It wasn't just in Paris.
People from around the world began celebrating on Saturday evening as officials from more than 190 countries agreed to a landmark global deal to address climate change.
And they had reason to celebrate. The Paris Agreement is a big step forward. It commits 196 countries to begin working together in an effort to limit global warming to no more than 2 degrees Celsius over pre-industrial levels. There's even a "stretch goal" of 1.5 C.
Pretty good, right?
Well...sort of. Some experts think that the countries' combined commitments will (if we're lucky) actually only limit warming to an additional 3.5 degrees Celsius (that's 6.3 degrees Farenheit).
But here's the real kicker: the "commitments" aren't really commitments. They're more like big publicly stated goals - with plans to reach those goals and mechanisms to track them - but no penalties for falling short. In fact, when the word "shall" (rather than "should") appeared in the draft agreement at the last minute, it almost killed the entire deal. The offending word was - of course - hastily removed.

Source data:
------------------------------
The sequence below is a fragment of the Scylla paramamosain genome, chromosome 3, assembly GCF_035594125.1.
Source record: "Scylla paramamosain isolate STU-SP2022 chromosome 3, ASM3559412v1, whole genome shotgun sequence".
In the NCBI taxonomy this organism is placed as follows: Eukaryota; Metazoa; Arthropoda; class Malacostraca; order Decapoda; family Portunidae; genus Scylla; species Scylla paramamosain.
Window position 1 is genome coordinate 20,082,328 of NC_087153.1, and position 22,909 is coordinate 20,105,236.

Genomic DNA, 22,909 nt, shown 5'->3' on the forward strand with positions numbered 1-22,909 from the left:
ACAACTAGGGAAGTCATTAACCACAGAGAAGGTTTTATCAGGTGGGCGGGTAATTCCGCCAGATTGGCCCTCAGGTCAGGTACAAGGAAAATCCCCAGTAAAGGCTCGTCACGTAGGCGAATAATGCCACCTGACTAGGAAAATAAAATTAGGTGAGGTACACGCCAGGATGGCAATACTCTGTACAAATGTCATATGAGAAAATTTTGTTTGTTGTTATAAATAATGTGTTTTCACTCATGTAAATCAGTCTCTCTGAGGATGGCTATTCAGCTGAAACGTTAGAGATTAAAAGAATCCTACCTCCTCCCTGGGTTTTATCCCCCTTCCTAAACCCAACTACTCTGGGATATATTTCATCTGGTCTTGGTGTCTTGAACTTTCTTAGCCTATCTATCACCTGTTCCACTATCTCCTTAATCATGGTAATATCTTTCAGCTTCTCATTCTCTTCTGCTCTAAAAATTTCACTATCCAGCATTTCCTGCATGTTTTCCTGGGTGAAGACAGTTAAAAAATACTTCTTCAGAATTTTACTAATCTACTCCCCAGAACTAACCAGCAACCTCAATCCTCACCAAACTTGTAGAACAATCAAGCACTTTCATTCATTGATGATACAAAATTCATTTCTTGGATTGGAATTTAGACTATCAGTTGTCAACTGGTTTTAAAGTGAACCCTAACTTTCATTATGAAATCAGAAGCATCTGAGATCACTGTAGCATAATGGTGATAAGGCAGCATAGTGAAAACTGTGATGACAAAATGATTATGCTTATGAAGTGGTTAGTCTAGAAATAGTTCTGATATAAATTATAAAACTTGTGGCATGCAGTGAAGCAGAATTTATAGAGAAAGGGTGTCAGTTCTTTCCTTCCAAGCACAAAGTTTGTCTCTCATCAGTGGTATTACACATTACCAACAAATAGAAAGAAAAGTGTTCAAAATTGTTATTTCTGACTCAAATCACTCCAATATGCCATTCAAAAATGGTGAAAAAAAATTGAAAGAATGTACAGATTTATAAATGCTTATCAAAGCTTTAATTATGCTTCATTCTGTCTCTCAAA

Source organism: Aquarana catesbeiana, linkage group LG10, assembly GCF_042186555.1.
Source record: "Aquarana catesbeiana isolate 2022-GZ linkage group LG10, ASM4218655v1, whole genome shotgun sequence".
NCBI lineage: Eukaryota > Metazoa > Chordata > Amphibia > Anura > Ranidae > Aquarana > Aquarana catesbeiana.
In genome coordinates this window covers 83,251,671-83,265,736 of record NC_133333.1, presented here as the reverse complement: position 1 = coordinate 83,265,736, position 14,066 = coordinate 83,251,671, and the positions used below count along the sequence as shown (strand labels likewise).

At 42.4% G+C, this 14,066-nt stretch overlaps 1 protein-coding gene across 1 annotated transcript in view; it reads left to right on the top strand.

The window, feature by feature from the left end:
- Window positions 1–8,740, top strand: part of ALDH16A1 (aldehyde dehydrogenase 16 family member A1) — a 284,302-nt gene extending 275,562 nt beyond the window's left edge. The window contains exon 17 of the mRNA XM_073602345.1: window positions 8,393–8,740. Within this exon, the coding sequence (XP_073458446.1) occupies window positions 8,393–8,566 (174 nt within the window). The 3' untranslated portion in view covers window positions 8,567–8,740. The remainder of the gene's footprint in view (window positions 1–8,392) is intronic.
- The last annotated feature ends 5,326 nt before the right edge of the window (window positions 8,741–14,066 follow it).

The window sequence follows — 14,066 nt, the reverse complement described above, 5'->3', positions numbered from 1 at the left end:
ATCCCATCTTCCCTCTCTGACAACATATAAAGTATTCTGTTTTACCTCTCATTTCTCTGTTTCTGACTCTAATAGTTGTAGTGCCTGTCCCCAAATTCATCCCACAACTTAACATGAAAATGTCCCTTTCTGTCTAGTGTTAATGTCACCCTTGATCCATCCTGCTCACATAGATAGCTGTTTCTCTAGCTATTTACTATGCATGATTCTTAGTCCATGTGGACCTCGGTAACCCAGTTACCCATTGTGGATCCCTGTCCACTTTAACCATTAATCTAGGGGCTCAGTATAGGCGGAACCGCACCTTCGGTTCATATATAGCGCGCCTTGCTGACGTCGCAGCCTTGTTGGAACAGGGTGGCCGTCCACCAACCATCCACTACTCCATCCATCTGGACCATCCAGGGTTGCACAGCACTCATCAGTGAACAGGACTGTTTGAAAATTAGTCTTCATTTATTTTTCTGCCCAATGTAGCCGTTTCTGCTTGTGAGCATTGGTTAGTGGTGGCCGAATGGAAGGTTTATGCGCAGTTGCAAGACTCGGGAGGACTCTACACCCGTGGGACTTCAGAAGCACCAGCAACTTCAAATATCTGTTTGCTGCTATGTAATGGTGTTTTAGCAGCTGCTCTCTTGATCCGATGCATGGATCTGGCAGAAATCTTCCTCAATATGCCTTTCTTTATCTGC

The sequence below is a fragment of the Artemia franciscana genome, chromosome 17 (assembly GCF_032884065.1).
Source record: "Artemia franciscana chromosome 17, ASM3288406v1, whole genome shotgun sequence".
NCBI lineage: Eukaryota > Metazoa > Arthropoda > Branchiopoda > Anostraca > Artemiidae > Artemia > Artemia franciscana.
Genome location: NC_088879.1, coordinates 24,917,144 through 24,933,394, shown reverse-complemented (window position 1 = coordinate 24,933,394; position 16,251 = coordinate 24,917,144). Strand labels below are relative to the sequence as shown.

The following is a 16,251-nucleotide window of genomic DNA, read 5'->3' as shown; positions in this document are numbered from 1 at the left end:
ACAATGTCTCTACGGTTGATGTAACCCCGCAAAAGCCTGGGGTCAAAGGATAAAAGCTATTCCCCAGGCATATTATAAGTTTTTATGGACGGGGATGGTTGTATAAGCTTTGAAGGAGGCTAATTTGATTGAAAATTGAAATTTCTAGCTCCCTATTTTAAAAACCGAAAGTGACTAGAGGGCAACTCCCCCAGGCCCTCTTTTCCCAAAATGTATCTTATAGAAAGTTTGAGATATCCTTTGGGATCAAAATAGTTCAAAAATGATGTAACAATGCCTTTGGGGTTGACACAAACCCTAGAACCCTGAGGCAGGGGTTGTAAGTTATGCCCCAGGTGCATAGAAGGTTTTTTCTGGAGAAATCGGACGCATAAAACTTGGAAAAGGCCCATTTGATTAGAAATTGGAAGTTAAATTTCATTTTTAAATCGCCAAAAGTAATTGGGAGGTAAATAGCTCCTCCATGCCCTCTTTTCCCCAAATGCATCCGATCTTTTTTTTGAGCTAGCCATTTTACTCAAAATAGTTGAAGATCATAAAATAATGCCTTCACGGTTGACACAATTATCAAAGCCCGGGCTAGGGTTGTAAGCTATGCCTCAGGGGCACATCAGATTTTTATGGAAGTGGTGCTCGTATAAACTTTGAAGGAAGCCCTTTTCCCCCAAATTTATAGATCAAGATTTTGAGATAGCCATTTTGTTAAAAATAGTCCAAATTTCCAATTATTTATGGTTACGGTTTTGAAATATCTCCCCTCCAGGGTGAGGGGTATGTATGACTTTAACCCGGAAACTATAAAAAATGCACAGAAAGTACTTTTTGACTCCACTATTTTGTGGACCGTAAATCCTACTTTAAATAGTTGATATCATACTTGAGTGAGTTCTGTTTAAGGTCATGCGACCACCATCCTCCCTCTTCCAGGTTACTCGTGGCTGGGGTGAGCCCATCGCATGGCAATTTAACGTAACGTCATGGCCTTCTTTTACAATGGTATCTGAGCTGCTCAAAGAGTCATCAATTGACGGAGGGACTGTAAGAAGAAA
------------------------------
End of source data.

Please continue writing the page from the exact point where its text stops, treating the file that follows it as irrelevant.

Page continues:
In short, Paris gives us hope, but it doesn't give us results.
Yet, hope is important. For the first time, global leaders have come together and agreed to start working in concert to curb climate change. This is a big deal...because climate change can often seem so big and scary that we feel overwhelmed and unable to begin addressing it. But the Paris Agreement gives us a path forward.
Now our first step on that path forward needs to be a step into the ballot box.
It is crucially important that environmentalists make their voices heard at the polls, this year and every year. Whether the United States lives up to its Paris Agreement "commitments" will depend solely upon which leaders we elect to set our environmental, energy, and economic policies over the next few decades.
And we're not just talking about national elections. Most of the real heavy lifting will be done by state and municipal governments, which is why environmentalists need to begin voting in every single election. Yes, every single election.
Politicians will only feel the pressure to fulfill the Paris Agreement commitments if we apply that pressure at the ballot box. And if we don't apply that pressure? Well...then the Paris Agreement will have been no more than wishful thinking.
The good news is that voting is easy, and the Environmental Voter Project is here to make it even easier. Join us, as we begin mobilizing millions of environmentalists to vote in local, state, and national elections.
Paris has given us a great opportunity. Let's not waste it.
Click here to join the Environmental Voter Project.